Discovered nearly six years ago by Robert McMillan at Steward Observatory’s Spacewatch Telescope in Arizona, 2005 YU55 has been this way before. In April 2010 it passed close enough for detailed radar probing by the giant radio dish at Arecibo, Puerto Rico. It approached even closer in 1976 but went undetected. Given its size and diminutive brightness, the object must be quite dark and thus likely carbon-rich. Its rotation period is relatively long, 18 to 20 hours.
JPL classified this asteroid as Condition code 2 (orbit uncertainty estimates 0-9, with 0 being good, and 9 being highly uncertain). If 2005 YU55 would impact Earth it would deliver a kinetic-energy punch equivalent to several thousand megatons of TNT. But scientist assure us that no such thing is going to happen.
Where to look at sky for close flyby?
The asteroid will approach Earth from the sunward direction, so it will be a daylight object until just before the time of closest approach. Then 2005 YU55should reach a visual magnitude of 11.2, putting it within reach of backyard telescopes with apertures of at least 6 inches under fairly dark skies — though you’ll be fighting light from the nearly full Moon.
The pass’s track is especially favorable for western Europe and North America. But you’ll need to know exactly where and when to look: the object will traverse the 70° of sky eastward from Aquila to central Pegasus in just 10 hours, clipping along at 7 arcseconds per second. You’ll need at least a 10- or 12-inch scope, a CCD camera, and ideally one or more of the standard filters commonly used by professional astronomers. You can get the details here. And here is a link providing detailed chart and instructions released by Sky&Telescope.
Tracking the asteroid
NASA’s Jet Propulsion Laboratory released today a movie featuring more information about the much-discussed 2005 YU55, a 400-meter-wide asteroid that will pass by Earth Tuesday at a distance closer than the Moon. NASA’s Near-Earth Objects Observation Program will continue tracking YU55 using the 70-meter radar telescope at the Deep Space Network in Goldstone, California, as well as with the Arecibo Planetary Radar Facility in Puerto Rico. Radar imaging allows scientists to better study the surface features and composition of fast-moving, dark objects like YU55 which reflect very little visible light. (UniverseToday)
2005 YU55 and Moon
The space rock will fly by at a distance of just 201,700 miles (325,000 kilometers), which is actually inside the orbit of the moon. NASA has assured the world that the asteroid, officially named 2005 YU55, poses no threat to our planet. But what about our planet’s loyal sidekick? Is the moon in danger?
But if 2005 YU55 were on a collision course with the Moon, DonYeomans stated that it would cause a significant impact crater … at least 4 kilometers <2.5 miles > wide. That’s significant, but still a pretty small crater in terms of the hierarchy of lunar craters.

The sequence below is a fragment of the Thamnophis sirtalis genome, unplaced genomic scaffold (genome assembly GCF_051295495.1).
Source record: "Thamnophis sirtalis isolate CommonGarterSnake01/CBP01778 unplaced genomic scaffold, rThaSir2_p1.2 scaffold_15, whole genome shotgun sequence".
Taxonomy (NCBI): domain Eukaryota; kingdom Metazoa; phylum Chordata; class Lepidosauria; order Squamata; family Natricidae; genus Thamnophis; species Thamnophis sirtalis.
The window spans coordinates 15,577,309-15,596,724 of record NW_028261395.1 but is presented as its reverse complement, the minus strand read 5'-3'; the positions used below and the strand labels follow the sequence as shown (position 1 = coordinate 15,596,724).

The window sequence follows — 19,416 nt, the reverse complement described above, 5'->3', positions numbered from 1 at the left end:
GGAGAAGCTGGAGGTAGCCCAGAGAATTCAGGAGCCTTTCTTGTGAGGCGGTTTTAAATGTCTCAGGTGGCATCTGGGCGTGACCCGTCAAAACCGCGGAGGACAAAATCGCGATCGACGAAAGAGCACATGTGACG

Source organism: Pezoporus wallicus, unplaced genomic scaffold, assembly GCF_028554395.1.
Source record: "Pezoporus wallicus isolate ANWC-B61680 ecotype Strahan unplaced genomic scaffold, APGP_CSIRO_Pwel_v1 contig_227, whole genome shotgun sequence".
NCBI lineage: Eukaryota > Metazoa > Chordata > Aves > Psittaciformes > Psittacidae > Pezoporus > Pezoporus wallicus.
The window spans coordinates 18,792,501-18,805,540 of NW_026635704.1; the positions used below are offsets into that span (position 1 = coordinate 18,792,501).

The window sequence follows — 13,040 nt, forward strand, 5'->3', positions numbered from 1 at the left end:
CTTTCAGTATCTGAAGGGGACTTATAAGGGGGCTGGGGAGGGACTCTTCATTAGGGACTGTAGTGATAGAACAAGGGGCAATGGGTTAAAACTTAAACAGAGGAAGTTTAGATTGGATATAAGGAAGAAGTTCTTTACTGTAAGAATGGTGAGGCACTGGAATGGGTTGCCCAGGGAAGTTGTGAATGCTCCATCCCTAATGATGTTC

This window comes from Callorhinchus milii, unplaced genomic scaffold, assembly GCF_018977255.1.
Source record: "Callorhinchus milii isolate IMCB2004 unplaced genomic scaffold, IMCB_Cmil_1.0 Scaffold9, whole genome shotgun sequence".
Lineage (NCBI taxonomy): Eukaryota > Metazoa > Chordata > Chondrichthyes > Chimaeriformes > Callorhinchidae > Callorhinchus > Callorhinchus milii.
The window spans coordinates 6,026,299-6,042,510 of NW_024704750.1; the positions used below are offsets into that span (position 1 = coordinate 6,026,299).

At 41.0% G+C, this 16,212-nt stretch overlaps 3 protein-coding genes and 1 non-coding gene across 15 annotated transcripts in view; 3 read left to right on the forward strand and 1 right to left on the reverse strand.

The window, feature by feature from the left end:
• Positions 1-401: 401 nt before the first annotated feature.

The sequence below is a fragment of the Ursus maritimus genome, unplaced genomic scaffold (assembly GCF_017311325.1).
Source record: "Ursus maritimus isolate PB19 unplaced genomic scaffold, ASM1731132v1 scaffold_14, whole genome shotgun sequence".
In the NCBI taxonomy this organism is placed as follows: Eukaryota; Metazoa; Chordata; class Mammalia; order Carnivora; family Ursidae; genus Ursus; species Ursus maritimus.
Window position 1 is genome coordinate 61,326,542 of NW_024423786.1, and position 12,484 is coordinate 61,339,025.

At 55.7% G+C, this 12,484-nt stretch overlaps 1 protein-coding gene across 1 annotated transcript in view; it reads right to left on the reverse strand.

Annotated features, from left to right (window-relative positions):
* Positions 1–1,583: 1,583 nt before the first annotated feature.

The South Pole-Aitken basin is the moon’s biggest impact crater with 1,600 miles (2,500 km) in diameter. An asteroid the size of 2005 YU55 impacts Earth about once every 100,000 years and because the moon is a much smaller target than Earth, such an event happens on the moon only once every several hundred thousand years. Moon has no atmosphere, no erosion and no tectonic activity so all the impacts it has ever experienced remain imprinted on its surface.
Source: SPACE.com: All about our solar system, outer space and exploration
If the 400-meter-wide asteroid 2005 YU55 hit the Moon it would kick up enough dust — and that dust would moving at a high enough speed — for a small quantity to escape the moon’s gravity and coast all the way to Earth, 240,000 miles away according to Don Yeomans. While much of the blast debris would burn up in our atmosphere, some fragments might make it to the ground. This has happened during past asteroid-moon collisions. “We know of lunar meteorites that have made it,” he said. (Space.com)
Taurid meteor shower
It is also time for the annual Taurid meteor shower. Which sometimes produces fireballs. During the week ending November 4, 2005, the large number of fireballs seen all over the world led some to suggest UFO visitations. These fireballs may have been space junk or the Taurids .
Typically, Taurids appear at a rate of about 7 per hour, moving slowly across the sky at about 27 kilometers per second (17 miles per second), or 65,000 miles per hour. If large enough, these meteors may become bolides, with spectacular light shows and even audible sound. The Taurids also have more frequent peaks which may result from a heavier concentration of material in the stream, which only hits Earth during some passes.Due to the stream’s size, the Earth takes several weeks to pass through it, causing an extended period of meteor activity, compared with the much smaller periods of activity in other showers. The Taurids are also made up of weightier material, pebbles instead of dust grains. (Wikipedia)
And what is really interesting we are supposed to be entering the remnants of (disintegrated) comet Elenin starting around this time frame.
Anyhow, don’t forget about FEMA testing of Emergency Alert System. The news is that a phrase “This is a test!” changed into “This is an emergency alert!”. Here is a video that explains how this test will be realized. The test is scheduled for 2:00pm EST. Oh, yeah, and also PACWAV11: Tsunami Drill is going to be held the same day. It is actually written into the Exercise PACWAV11 documents that this drill can potentially “go live” during the time of play.
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